IRS examiners use Audit Techniques Guides (ATGs) to prepare for audits — and so can small business owners. Many ATGs target specific industries, such as construction. Others address issues that frequently arise in audits, such as executive compensation and fringe benefits. These publications can provide valuable insights into issues that might surface if your business is audited. It can also help address what to expect during an IRS audit and how to better prepare.
The IRS obtains and compiles information from past examinations of taxpayers. From there, they publish its findings in the IRS Audit Technique Guide. Typically, these publications explain:
– The nature of the industry or issue.
– Accounting methods commonly used in an industry.
– Relevant audit examination techniques.
– Common and industry-specific compliance issues.
– Business practices.
– Industry terminology.
– Sample interview questions.
By using a specific ATG, an examiner may, for example, be able to reconcile discrepancies when reported income or expenses aren’t consistent with what’s normal for the industry or to identify anomalies within the geographic area in which the taxpayer resides.
ATGs cover the types of documentation IRS examiners should request from taxpayers and what relevant information might be uncovered during a tour of the business premises. These guides are intended in part to help examiners identify potential sources of income that could otherwise slip through the cracks.
Other issues on what to expect during an IRS audit that ATGs might instruct examiners to inquire about include:
– Internal controls (or lack of controls).
– The sources of funds used to start the business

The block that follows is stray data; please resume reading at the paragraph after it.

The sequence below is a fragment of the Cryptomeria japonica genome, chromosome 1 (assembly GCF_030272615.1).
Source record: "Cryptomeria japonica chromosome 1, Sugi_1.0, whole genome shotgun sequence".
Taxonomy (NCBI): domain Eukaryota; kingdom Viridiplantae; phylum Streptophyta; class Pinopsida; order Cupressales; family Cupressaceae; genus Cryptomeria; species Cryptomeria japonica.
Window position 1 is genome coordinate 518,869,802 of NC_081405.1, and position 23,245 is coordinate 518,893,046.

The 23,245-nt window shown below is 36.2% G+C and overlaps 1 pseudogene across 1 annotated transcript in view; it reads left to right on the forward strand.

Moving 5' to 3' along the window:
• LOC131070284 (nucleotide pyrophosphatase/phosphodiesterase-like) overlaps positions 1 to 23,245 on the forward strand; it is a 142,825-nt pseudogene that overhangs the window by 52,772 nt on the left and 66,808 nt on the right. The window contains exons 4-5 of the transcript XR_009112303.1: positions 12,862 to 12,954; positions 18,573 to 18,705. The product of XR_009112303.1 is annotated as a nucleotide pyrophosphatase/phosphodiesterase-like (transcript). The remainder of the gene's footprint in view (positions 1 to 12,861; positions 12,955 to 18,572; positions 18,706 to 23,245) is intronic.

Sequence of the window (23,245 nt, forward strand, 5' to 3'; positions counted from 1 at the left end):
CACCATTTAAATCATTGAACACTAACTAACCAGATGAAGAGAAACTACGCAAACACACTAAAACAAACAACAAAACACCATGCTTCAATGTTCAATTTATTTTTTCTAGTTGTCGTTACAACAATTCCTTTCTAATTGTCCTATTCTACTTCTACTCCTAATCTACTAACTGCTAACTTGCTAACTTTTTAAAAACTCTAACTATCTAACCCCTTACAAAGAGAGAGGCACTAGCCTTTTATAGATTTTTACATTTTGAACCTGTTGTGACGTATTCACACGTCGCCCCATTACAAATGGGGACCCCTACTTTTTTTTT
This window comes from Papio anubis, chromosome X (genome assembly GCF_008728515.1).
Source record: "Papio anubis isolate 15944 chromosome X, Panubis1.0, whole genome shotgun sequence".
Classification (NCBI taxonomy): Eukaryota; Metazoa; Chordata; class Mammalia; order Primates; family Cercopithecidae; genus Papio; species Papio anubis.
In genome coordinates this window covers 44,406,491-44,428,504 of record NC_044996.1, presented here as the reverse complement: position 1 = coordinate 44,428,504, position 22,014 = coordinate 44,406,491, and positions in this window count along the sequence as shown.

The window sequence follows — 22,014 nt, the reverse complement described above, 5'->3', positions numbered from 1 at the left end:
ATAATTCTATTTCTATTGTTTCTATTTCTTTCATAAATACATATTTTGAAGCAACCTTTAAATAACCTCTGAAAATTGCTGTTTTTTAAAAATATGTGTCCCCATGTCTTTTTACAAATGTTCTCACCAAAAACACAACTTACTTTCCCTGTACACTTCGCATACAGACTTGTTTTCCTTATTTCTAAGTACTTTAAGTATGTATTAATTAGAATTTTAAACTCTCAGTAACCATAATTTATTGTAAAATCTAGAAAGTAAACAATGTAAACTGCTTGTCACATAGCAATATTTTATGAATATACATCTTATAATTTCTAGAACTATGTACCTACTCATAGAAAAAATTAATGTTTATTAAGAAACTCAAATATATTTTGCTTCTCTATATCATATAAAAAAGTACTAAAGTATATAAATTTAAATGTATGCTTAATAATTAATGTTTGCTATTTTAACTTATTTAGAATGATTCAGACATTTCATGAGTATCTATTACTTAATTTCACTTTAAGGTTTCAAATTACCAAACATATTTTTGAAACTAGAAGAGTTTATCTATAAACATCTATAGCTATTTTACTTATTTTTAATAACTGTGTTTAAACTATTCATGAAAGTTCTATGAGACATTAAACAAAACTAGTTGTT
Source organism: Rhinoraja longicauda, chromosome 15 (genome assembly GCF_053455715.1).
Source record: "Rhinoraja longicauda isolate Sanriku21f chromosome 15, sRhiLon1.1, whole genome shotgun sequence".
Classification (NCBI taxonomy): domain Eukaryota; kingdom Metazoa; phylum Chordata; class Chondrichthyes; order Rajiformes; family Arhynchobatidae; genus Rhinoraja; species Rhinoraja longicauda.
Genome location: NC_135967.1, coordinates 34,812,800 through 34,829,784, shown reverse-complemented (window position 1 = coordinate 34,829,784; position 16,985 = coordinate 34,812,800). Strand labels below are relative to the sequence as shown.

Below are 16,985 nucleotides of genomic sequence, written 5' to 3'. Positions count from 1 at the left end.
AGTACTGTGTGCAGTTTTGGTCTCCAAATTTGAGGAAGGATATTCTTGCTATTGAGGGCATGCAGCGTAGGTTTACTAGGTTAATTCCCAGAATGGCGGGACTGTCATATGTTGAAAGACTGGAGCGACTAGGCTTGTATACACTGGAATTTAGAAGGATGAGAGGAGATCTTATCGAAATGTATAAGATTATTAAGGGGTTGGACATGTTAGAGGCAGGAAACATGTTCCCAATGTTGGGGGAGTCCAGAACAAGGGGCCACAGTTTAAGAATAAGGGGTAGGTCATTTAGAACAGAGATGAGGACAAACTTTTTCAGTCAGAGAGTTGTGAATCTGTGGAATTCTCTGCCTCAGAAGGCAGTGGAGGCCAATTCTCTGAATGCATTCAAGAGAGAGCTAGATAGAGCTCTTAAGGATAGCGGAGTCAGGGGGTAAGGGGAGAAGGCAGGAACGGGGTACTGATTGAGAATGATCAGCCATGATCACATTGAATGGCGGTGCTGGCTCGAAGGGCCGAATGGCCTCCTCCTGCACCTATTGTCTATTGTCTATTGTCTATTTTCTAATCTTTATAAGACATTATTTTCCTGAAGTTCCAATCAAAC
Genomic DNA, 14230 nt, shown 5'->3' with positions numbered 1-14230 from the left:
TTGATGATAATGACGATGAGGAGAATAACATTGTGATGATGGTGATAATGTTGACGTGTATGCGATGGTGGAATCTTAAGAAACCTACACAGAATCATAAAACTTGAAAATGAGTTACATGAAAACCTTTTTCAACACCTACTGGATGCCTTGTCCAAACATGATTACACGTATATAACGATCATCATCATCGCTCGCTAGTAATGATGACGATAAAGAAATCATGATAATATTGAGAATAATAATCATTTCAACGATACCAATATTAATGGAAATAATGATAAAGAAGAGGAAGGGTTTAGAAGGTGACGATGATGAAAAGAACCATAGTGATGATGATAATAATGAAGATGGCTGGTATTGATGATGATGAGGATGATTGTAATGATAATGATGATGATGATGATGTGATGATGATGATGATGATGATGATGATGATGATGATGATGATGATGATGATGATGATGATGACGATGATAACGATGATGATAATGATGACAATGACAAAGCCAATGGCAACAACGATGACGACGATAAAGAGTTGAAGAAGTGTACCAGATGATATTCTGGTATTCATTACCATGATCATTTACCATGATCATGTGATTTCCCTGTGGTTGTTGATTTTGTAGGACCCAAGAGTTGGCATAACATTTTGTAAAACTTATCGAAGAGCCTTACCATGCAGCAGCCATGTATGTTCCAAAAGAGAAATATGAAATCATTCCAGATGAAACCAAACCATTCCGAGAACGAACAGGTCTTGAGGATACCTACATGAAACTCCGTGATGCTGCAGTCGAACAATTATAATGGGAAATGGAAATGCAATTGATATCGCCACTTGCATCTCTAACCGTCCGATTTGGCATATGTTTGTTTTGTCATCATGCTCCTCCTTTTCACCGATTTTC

– A list of suppliers and vendors.
– The availability of business records.
– Names of individual(s) responsible for maintaining business records.
– Nature of business operations (for example, hours and days open).
– Names and responsibilities of employees.
– Names of individual(s) with control over inventory.
– Personal expenses paid with business funds.
For example, one ATG focuses specifically on cash-intensive businesses. This includes auto repair shops, check-cashing operations, gas stations, liquor stores, restaurants and bars, and salons. It highlights the importance of reviewing cash receipts and cash register tapes for these types of businesses.
Cash-intensive businesses may be tempted to under-report their cash receipts, but franchised operations may have internal controls in place to deter such “skimming.” For instance, a franchisee may be required to purchase products or goods from the franchisor, which provides a paper trail that can be used to verify sales records.
Likewise, for gas stations, examiners must check the methods of determining income, rebates and other incentives. Restaurants and bars should be asked about net profits compared to the industry average, spillage, pouring averages and tipping.
Although ATGs were created to enhance and examiner’s proficiency, they also can help small businesses prepare for an IRS audit. It ensures that businesses aren’t engaging in practices that could raise red flags with the IRS. To access the complete list of ATGs and learn more on what to expect during an IRS audit, visit the IRS website. And for more information on the IRS red flags that may be relevant to your business, contact us.